Aboud (Syria), 2018, Giclée fine art print, 120 x 160 cm

26 years old

People who have fled their country and now live in a completely different environment need to express themselves, to share their experiences with others. Whether they have fled as refugees or because they want to study or for any other reason, they always have a feeling of nostalgia and fondness for those they have left behind.

These were my thoughts when we discussed the work of Do Ho Suh1, who left his country because he wanted to pursue his studies in New York. We, on the other hand, were forced to abandon our land and didn’t even have the time to think about it or make plans for it. Although we cannot change what has happened in the past, we can learn from our experiences and try to build our future the way we want it to be. What I dream of now is to have stability and security in my life and to be able to make plans for the future of my children.

The work Sails by Bia Davou touched me a lot. Although it is hard to understand in which direction the ships are going, we can tell that they are moving. It reminded me of our own journey at sea, in which we didn’t know where we would end up. It was night, dark, and there we were in a crowded plastic boat, like a drop in the middle of nowhere. We didn’t know if the boat would sink, if there was something wrong with it or if we would manage to get to the shore. It is a recollection of a good and a bad experience at the same time: there are families next to you with young children whose lives are in danger, and at some point you see a beach ahead and rejoice that you have finally reached firm ground.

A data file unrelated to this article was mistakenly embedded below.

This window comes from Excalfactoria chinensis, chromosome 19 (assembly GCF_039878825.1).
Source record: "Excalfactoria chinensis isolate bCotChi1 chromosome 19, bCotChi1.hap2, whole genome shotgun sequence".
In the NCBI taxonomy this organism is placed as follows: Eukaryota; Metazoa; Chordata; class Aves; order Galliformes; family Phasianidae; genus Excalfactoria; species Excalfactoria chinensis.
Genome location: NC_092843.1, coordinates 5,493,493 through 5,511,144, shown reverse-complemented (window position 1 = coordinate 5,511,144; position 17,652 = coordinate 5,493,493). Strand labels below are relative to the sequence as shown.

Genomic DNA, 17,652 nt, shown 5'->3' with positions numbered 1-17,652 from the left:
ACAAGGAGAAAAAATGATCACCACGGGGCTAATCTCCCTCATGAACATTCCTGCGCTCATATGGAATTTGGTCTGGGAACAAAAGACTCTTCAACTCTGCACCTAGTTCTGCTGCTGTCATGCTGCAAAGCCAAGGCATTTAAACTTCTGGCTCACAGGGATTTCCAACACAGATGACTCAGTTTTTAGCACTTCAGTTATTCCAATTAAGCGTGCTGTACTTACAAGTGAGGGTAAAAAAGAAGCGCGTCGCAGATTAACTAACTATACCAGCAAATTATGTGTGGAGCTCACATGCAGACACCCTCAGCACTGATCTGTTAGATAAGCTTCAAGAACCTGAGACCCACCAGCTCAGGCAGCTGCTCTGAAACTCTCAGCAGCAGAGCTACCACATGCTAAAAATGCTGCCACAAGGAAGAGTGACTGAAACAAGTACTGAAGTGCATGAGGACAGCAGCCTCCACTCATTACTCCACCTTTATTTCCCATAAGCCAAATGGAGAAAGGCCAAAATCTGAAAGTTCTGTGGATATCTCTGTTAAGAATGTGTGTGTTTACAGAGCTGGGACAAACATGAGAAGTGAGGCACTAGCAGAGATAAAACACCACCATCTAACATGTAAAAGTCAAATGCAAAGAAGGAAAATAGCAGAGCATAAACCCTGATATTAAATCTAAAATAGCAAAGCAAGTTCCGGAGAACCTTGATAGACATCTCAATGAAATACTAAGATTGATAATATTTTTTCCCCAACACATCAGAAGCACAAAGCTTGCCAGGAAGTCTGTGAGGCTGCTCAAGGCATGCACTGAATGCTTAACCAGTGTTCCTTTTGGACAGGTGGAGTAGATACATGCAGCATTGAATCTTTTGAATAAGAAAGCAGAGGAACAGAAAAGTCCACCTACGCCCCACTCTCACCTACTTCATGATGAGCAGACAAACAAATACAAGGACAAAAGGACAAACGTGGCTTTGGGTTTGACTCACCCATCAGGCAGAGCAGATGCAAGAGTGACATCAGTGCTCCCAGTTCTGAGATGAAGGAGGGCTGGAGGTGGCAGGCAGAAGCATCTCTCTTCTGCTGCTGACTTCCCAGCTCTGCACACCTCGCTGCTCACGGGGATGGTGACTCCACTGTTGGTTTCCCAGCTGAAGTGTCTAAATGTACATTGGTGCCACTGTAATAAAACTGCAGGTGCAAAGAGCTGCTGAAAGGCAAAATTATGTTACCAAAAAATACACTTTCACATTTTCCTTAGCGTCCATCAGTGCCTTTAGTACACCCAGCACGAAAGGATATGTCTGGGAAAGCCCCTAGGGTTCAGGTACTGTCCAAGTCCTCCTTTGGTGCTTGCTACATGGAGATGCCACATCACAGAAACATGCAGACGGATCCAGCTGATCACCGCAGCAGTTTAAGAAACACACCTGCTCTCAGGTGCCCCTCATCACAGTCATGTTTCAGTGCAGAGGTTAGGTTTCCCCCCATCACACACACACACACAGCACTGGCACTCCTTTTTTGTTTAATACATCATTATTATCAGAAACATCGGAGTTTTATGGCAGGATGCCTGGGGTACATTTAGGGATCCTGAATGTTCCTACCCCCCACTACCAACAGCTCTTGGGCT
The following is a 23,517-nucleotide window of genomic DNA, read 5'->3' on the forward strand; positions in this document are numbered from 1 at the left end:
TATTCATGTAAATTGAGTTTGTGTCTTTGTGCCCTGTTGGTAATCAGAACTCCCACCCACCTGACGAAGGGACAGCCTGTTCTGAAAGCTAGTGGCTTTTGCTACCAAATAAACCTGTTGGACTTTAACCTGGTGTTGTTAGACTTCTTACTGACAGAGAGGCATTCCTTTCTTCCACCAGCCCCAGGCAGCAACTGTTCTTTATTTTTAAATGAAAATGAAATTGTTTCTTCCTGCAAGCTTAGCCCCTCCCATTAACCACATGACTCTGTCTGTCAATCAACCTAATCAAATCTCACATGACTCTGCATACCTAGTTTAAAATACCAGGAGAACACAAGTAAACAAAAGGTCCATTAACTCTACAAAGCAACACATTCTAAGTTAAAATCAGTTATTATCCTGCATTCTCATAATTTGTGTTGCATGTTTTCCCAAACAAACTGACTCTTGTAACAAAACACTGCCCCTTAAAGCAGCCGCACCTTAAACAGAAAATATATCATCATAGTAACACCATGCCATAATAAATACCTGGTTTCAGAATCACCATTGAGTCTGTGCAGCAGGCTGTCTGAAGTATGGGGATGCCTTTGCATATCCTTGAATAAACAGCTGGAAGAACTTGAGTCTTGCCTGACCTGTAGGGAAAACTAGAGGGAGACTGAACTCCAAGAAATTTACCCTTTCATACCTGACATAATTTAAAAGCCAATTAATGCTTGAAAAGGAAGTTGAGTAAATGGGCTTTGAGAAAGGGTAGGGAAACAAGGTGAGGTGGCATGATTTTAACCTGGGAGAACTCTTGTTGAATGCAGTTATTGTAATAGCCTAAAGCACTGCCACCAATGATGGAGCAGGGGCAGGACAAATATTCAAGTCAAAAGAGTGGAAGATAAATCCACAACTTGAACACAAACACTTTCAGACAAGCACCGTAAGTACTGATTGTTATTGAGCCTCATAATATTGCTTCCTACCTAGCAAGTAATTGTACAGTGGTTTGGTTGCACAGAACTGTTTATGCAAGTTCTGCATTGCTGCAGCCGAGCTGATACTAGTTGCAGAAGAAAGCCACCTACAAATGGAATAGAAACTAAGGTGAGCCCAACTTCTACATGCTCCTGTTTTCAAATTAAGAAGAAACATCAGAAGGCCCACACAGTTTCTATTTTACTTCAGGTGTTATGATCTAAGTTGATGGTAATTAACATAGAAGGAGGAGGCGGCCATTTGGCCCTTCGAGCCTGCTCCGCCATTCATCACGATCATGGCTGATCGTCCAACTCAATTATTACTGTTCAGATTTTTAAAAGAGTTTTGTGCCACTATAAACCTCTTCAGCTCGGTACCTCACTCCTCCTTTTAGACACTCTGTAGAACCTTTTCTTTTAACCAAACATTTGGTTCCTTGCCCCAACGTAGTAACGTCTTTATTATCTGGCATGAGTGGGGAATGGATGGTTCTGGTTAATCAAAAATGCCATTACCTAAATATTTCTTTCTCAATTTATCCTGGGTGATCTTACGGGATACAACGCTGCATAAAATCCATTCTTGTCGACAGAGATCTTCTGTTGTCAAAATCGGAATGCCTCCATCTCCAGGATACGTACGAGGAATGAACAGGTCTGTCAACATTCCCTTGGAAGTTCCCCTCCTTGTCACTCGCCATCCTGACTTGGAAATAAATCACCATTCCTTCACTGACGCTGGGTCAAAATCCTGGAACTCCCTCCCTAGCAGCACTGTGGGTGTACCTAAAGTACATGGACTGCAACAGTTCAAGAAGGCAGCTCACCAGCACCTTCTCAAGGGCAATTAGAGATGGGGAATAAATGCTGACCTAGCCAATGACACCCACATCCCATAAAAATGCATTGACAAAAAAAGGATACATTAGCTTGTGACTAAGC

After this trip I only want to think about the land. And if I have to make a second trip, I hope it will be my return trip to Syria, but only when things will have calmed down and the country will start growing again.

Metaphorically speaking, our entire life is a journey with many stops along the way. This is the meaning of travelling as portrayed by the bundles in the work of Kimsooja2, which remind me of when we decided to abandon our country and had to pack our things: our clothes, some personal items and some mementos, while so much more was left behind. Among the things I managed to salvage until now is a beautiful memento: five years ago I exchanged a piece of paper with a friend on which we had written our names and the date of our separation. Just like in the installation, where bundles are far from each other, we each went our own way once we parted. But we keep the memory of our friendship alive.

For me, the one work that stood out was Fix it by Mona Hatoum. It reminded me of what happened in Syria, with the war leaving behind rubble everywhere. As the artist gave new life to old neglected objects, I wish for the same to happen to the Syrian cities that have been destroyed, so that life returns to the country. For this to happen, words do not suffice, actions are needed too. We need the people who govern us to put an end to the war, so we can leave what happened behind and move forward in the direction of hard work and righteousness. And I hope what happened in Syria will not happen again in any other country.